Equine Photography: Why Colour Matters

In Equine Photography, Colour Matters. In photography we are guided by the three C’s; Contrast, Composition, and colour. For portrait photographers, balancing colour to compliment skin tones is one of the main aspects, so why should equine image editing be any different?

In my last post, we cover a whole range of topics to get the basic ideas of photography. In this post, we delve a little deeper into the specifics. To truly be a master of your niche, you need to have the knowledge, as well as the experience. As a human, I am always learning. As a photographer, I am always developing style and experimenting. All artists need to branch out in order to stay inspired!

In this post:

Lightroom side by side of how colour matters. Image shows a bay horse running in an open grassy meadow.
Image of Cardhu, a bay horse. On the Left we see the original balanced photo taken on a fullframe digital camera. On the Right is the edited image focusing on the golden and red colours of the horse’s coat.

Horse Colour Theory

Horse colour genetics are fascinating. We still don’t know everything to do with colour genealogy, but what we do know is already incredible. Let’s go over the basics as that’s all that we really need when it comes to Equine photography.

There are three basic coat colours. Black, Bay and Red (Chestnut). All other coat colours are from dilution genes and pattern genes, which show up in conjunction with the three basic colours. Grey horses hold a dominant trait, meaning that their colour will show through bay or red coats with one dominant gene. Whereas Red, chestnut horses are recessive meaning you need two genes to show this coat colour.

With the basic coat colours, you can get a mix of a horse appearing black with red genes, meaning in summer the horse’s mane and coat will lighten to a russet brown. A chestnut may have a slight black dilution to give them a coffee chestnut or liver chestnut coat colour.

A common dilution gene is the cream gene. The cream dilution in conjunction with the red coat leads to golden colours such as Palomino. Cream and bay create the darker buckskin with blackened points and a dark mane and tail.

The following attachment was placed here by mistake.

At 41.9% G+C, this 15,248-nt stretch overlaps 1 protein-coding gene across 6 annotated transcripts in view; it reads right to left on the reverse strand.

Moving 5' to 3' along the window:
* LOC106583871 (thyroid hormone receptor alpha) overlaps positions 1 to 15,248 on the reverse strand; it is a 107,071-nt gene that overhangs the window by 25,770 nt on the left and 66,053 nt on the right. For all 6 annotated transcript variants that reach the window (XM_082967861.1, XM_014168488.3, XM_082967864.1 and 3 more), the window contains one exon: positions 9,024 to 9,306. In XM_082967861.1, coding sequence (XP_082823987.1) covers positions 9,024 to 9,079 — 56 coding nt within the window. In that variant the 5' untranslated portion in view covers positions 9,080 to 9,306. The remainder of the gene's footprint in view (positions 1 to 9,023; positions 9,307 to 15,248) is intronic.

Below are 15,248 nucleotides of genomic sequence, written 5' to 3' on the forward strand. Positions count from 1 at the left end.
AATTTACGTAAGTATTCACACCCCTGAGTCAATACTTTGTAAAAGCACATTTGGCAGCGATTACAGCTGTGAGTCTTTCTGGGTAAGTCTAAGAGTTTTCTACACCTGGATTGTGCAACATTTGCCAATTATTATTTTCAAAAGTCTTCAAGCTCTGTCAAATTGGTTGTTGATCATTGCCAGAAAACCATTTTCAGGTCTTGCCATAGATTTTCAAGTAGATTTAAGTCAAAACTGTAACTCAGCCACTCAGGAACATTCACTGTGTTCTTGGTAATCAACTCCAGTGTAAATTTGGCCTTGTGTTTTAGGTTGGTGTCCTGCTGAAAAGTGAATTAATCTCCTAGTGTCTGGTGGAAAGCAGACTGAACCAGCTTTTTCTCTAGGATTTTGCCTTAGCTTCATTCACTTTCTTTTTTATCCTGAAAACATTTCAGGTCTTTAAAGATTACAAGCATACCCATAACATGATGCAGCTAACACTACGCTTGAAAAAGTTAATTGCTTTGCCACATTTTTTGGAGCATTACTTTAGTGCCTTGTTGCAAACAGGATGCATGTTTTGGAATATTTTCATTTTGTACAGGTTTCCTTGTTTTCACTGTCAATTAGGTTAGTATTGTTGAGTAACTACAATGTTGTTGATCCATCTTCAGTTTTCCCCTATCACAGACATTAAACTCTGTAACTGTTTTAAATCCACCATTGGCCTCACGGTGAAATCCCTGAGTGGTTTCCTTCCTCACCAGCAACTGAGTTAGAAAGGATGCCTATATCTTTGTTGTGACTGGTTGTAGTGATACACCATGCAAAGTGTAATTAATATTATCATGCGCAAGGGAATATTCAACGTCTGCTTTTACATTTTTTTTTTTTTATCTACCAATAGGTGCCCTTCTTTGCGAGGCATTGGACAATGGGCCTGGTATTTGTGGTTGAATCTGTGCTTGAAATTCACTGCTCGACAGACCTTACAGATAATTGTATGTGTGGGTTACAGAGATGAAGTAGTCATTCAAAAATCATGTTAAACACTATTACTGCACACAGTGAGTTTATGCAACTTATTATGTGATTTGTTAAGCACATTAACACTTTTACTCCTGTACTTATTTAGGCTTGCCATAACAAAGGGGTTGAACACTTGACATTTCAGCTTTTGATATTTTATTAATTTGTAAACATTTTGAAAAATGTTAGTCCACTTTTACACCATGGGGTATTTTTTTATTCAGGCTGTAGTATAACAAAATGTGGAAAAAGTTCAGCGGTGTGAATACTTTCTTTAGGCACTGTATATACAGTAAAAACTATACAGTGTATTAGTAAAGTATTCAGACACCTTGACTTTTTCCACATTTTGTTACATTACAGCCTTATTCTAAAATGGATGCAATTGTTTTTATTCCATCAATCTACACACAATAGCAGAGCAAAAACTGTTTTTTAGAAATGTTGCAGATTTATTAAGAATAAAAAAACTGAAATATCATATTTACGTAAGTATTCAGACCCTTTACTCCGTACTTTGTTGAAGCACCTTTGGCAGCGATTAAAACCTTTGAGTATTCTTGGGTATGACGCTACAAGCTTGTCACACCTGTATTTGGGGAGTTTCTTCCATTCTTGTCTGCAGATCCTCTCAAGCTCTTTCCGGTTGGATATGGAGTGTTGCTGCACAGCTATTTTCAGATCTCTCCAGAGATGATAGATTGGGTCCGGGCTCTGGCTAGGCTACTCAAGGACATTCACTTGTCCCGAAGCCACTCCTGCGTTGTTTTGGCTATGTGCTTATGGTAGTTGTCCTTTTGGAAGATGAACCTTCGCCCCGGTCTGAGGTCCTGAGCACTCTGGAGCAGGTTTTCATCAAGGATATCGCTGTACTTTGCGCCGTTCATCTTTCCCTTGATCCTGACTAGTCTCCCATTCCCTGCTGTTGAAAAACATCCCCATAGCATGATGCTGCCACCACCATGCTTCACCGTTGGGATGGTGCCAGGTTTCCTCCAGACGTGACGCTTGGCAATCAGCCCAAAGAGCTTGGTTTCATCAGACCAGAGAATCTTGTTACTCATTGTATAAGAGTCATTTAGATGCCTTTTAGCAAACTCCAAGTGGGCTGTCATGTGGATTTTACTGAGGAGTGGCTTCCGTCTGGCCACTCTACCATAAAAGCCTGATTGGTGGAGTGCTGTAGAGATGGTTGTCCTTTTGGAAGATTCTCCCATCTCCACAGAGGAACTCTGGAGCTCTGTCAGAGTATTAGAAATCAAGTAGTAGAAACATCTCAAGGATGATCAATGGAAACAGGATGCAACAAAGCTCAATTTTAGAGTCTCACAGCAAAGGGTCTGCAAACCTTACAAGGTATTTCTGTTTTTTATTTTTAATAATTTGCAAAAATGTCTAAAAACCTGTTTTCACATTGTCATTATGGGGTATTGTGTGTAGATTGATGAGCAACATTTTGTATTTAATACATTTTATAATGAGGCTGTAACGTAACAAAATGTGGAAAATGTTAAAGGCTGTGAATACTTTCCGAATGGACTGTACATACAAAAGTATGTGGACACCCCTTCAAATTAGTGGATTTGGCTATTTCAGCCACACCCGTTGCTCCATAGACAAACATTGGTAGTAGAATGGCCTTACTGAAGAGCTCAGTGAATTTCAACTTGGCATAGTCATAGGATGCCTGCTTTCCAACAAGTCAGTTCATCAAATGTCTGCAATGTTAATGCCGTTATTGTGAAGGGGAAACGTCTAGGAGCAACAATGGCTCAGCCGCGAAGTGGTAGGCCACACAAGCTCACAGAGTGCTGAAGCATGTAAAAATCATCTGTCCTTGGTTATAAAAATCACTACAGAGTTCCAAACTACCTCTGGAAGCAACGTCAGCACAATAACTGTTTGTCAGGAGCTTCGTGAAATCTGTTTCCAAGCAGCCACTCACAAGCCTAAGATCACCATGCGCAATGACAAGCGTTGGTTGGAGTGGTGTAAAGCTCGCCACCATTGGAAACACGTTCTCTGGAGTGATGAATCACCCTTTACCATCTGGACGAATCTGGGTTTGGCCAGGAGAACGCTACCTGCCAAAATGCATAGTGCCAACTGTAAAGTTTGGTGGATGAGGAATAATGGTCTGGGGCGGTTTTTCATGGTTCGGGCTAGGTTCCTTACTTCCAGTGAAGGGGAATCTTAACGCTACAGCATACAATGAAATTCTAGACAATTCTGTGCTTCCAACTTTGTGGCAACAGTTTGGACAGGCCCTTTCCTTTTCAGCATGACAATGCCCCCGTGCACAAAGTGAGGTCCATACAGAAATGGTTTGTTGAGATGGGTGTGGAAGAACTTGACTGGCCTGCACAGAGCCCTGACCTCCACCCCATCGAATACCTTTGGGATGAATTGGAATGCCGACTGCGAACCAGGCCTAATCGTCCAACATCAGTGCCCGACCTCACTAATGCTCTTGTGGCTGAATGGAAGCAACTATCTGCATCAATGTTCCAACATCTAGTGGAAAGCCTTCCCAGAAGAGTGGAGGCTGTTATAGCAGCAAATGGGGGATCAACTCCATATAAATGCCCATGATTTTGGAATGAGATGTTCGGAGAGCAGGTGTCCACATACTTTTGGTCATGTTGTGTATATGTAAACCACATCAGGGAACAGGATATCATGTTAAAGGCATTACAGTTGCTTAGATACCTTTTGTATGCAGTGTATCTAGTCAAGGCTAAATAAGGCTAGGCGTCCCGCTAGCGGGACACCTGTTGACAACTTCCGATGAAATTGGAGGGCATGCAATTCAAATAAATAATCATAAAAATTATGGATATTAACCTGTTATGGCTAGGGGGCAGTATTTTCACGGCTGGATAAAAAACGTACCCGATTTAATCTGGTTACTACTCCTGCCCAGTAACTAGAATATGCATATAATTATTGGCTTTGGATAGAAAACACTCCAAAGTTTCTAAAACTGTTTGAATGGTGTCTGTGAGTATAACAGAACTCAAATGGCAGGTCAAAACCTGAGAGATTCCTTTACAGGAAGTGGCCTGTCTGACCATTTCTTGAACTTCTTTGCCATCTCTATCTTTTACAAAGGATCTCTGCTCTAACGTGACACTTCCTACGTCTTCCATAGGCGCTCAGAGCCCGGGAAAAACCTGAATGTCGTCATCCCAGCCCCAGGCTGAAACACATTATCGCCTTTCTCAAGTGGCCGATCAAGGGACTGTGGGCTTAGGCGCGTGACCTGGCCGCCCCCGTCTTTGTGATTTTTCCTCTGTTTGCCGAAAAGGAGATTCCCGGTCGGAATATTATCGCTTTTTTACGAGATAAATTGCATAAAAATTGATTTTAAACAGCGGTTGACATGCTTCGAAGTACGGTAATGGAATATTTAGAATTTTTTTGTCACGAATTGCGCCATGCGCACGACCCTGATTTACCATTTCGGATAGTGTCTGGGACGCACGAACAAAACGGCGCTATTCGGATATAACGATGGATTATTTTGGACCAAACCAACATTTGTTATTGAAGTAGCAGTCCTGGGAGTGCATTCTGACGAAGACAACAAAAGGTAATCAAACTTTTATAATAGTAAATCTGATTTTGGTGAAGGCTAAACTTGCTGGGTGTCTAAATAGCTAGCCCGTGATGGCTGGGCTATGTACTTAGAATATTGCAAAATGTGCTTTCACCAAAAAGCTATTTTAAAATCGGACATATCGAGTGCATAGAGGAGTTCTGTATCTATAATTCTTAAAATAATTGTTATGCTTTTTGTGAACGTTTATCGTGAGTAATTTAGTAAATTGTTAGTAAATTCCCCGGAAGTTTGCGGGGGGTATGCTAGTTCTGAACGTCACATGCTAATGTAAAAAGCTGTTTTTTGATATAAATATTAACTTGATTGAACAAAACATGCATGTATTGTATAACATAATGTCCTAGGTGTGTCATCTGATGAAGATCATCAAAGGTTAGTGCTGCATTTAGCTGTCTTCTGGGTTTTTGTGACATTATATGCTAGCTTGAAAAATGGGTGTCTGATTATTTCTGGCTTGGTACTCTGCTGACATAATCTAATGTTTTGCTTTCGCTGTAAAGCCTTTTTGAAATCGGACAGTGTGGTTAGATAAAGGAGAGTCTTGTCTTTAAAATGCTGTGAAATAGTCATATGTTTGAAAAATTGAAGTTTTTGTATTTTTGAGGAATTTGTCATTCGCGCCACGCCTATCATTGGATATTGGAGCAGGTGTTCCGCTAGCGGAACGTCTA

Knowing about the basic coat colours and how the dilution genes work can really aid your photo editing and how to make coat colours shine in the most natural way possible.

Find out a more in-depth explanation here!

image of a chestnut horse looking over his shoulder
Red undertones in chestnut horses make editing a breeze.

Equine Photography Colour Matters

Understanding the genetic makeup of horse coat colours can really boost your editing skills. Knowing what undertones the coats carry helps enhance the colours. Coincidently, you can flatten the colours too using traditional colour theory with complimentary colours.

Black horses can appear to be dark brown, and for owners that is a problem as they know their horse is not a bay! In removing the red tones, you can make sure your portrait shoot of a black horse stays black. See the example below:

See the removal of red undertones to create a true black finish

The same principle works for adding a slight tint to the subject. For Palomino coats, the genetic makeup requires a chestnut, or red base, so adding a slight red hue to the horse brings the colour out stronger. Of course, it is only a slight addition of colour. For the image below I added a 8% red overlay on the pony to deepen the palomino colour.

See how a little red tint can enhance the palomino colour

The same principle can be applied to grey horses too. Young grey horses are often chestnut or black in appearance or lose their colour in dapples. For black bases, a cooler tint on the coat can enhance the grey and white colour, whereas a warmer tint works well on warmer roan colouring.

Easy Editing

If you are interested in this concept but have no idea where to even start in Lightroom, I have created some coat-specific bundles, exactly for this in my store.

The store is always updating so keep an eye out for ore coat specific bundles!

Published by Briony-Molly

Photographer & Designer. Horse Owner, Book Fanatic

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